New Zealand’s cancellation of its meeting with Hong Kong democracy leaders is a “misguided concession,” New York based NGO Human Rights Watch has said.

Last week, New Zealand’s Deputy Prime Minister Bill English cancelled a meeting with former colonial chief secretary Anson Chan and Democratic Party founder Martin Lee with less than a day’s notice. He later issued a statement saying that he cancelled the meeting after being advised that it was “diplomatically sensitive.”

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Martin Lee and Anson Chan.

In a commentary published on Monday, the NGO’s China Director Sophie Richardson said that principles such as the rule of law, a free press, rights to political participation and the right to peacefully criticise authorities are under assault in China, using the authorities’ response to peaceful protests in Hong Kong as an example.

“…it’s a dangerously short-sighted game for New Zealand to willingly undermine its reputation as a defender of human rights and democracy in the faint hope doing so will win it some points in Beijing,” she wrote.

Opposition legislator David Shearer said Chinese officials approached him expressing “concern” about his meeting with Chan and Lee before it happened. Members of the Green Party also met with the two Hong Kong democracy leaders, though none of the officials from the governing party did.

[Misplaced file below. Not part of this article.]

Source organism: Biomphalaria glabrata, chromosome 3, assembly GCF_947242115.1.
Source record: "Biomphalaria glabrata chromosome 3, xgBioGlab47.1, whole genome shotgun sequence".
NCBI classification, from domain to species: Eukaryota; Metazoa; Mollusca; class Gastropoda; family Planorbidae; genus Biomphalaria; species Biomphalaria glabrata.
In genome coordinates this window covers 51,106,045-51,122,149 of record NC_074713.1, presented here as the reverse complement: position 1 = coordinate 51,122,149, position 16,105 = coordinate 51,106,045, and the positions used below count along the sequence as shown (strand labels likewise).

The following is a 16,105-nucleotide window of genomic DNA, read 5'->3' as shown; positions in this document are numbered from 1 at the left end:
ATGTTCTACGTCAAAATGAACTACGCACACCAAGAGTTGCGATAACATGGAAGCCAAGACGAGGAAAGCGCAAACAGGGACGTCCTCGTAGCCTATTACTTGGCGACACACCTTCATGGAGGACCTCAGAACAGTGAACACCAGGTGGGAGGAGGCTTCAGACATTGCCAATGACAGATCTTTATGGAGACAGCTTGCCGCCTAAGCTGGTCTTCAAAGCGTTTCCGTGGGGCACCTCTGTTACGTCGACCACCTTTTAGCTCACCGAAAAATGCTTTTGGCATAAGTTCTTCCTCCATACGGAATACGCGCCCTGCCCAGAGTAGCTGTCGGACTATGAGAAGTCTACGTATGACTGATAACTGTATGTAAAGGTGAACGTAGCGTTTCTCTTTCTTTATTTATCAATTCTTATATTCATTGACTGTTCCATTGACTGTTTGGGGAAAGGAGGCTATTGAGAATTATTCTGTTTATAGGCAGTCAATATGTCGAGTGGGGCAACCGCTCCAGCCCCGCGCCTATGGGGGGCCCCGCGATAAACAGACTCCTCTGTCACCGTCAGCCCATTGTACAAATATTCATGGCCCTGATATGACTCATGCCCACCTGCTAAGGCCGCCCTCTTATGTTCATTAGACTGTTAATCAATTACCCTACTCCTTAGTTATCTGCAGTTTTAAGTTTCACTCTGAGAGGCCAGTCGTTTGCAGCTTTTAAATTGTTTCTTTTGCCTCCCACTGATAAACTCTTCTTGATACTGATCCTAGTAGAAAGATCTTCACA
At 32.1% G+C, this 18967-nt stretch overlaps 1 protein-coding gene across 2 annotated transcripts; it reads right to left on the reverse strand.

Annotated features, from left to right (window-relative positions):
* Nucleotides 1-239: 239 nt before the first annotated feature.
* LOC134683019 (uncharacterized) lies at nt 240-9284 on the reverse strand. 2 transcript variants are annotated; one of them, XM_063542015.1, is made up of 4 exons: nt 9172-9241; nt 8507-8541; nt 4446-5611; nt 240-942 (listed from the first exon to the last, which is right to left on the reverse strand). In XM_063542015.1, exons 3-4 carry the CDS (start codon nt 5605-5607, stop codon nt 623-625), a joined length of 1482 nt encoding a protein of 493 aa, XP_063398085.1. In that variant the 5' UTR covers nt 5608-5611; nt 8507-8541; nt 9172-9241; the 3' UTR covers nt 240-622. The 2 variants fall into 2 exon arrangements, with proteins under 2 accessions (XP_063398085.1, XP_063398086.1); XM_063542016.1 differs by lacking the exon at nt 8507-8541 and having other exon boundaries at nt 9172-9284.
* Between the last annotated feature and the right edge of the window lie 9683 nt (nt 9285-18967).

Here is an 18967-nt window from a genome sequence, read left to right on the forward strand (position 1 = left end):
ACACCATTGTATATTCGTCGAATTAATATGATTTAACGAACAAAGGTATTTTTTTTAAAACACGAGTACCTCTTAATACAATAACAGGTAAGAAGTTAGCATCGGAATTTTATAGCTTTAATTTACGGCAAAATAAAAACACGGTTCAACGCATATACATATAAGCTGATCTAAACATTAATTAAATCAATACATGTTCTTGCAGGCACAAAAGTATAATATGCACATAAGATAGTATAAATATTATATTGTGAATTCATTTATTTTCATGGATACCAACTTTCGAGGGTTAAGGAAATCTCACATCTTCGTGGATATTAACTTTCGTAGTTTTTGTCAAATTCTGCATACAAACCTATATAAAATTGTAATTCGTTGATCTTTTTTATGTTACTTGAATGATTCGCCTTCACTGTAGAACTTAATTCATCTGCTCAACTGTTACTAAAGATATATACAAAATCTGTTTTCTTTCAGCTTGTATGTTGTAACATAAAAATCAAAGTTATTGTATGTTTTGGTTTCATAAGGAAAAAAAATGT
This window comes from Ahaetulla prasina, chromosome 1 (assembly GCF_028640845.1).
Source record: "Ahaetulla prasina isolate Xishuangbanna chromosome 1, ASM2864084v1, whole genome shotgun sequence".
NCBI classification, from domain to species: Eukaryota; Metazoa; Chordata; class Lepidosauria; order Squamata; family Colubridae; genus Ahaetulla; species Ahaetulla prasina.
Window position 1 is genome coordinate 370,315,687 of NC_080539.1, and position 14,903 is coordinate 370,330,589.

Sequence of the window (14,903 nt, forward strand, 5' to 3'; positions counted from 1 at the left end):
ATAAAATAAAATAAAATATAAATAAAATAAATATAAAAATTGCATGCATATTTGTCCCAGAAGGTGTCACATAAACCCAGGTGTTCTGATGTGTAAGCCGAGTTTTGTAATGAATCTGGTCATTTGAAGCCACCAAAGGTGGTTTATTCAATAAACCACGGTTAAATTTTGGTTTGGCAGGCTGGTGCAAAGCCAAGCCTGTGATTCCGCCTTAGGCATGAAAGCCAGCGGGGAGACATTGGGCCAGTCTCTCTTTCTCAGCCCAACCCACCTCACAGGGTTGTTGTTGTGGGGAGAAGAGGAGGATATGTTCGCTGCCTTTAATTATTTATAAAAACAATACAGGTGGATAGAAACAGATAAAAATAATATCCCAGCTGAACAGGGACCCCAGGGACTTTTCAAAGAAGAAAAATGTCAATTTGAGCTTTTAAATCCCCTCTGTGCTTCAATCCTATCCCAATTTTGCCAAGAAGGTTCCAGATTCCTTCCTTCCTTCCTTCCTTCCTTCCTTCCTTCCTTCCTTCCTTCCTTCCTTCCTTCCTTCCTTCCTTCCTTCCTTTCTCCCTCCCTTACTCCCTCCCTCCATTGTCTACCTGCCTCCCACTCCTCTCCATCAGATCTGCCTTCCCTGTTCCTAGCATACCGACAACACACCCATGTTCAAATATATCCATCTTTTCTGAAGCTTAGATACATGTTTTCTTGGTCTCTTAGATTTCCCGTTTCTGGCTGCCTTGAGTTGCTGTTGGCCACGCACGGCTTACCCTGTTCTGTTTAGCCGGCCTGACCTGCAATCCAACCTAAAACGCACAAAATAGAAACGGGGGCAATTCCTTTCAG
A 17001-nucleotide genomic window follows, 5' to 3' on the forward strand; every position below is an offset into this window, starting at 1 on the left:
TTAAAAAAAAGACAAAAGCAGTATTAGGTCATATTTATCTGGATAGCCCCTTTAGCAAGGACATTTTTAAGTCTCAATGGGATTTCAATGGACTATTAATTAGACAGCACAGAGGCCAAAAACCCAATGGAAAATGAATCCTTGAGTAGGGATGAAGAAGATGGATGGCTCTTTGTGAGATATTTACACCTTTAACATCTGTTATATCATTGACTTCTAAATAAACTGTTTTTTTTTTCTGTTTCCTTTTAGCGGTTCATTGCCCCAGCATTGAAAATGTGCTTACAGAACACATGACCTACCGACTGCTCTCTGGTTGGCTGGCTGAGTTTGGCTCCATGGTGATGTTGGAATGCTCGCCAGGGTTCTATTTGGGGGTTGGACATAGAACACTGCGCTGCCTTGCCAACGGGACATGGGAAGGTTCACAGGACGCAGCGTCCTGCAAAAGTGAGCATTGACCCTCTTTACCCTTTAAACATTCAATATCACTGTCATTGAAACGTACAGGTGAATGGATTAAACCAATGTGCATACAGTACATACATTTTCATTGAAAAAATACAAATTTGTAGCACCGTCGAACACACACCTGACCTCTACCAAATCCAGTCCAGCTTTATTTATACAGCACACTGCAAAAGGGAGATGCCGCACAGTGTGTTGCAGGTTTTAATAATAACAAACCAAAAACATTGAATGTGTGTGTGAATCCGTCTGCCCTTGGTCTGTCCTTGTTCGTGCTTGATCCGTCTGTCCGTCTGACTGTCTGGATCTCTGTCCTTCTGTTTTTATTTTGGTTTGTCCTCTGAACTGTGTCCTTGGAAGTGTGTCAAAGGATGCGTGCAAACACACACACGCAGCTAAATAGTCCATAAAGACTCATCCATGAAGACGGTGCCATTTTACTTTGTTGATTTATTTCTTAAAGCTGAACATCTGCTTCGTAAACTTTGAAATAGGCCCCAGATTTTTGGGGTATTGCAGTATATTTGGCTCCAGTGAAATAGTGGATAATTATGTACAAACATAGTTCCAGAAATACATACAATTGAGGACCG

English has denied that there was discussion or contact with Chinese officials in the matter.

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Bill English. Photo: Facebook/Bill English.

The meeting was part of Chan and Lee’s 13-day trip to Australia and New Zealand to meet with officials, media, and think-tanks to highlight concerns of increasing interference from the Central government and the erosion of rights and freedoms guaranteed under One Country Two Systems, according to Chan’s think tank Hong Kong 2020.

The two figures received a different reception in Australia. Both Chan and Lee met with Foreign Minister Julie Bishop and testified in front of a parliamentary committee about protecting Hong Kong’s autonomy. Following her trip, Chan told public radio station RTHK: “We were told that the Chinese Embassy had been busy behind the scenes telling people not to meet with us, but the Australians clearly did not pay it any heed.” She added that there may be a growing appreciation in Australia of “insidious infiltration of the Chinese party line.”

Catholic human rights activist and UK Conservative Party candidate Benedict Rogers also slammed English’s decision as “the epitome of cowardice” in a commentary criticising the “shameful kowtowing” in international diplomacy towards China.

catherine lai

Catherine Lai

Catherine is a Canadian journalist and photographer who lived in Beijing for almost two years, working in TV and online media. Aside from Hong Kong and mainland affairs, she is also interested in urban spaces, art and feminism. She holds a BA in Literature and Art History from the University of British Columbia.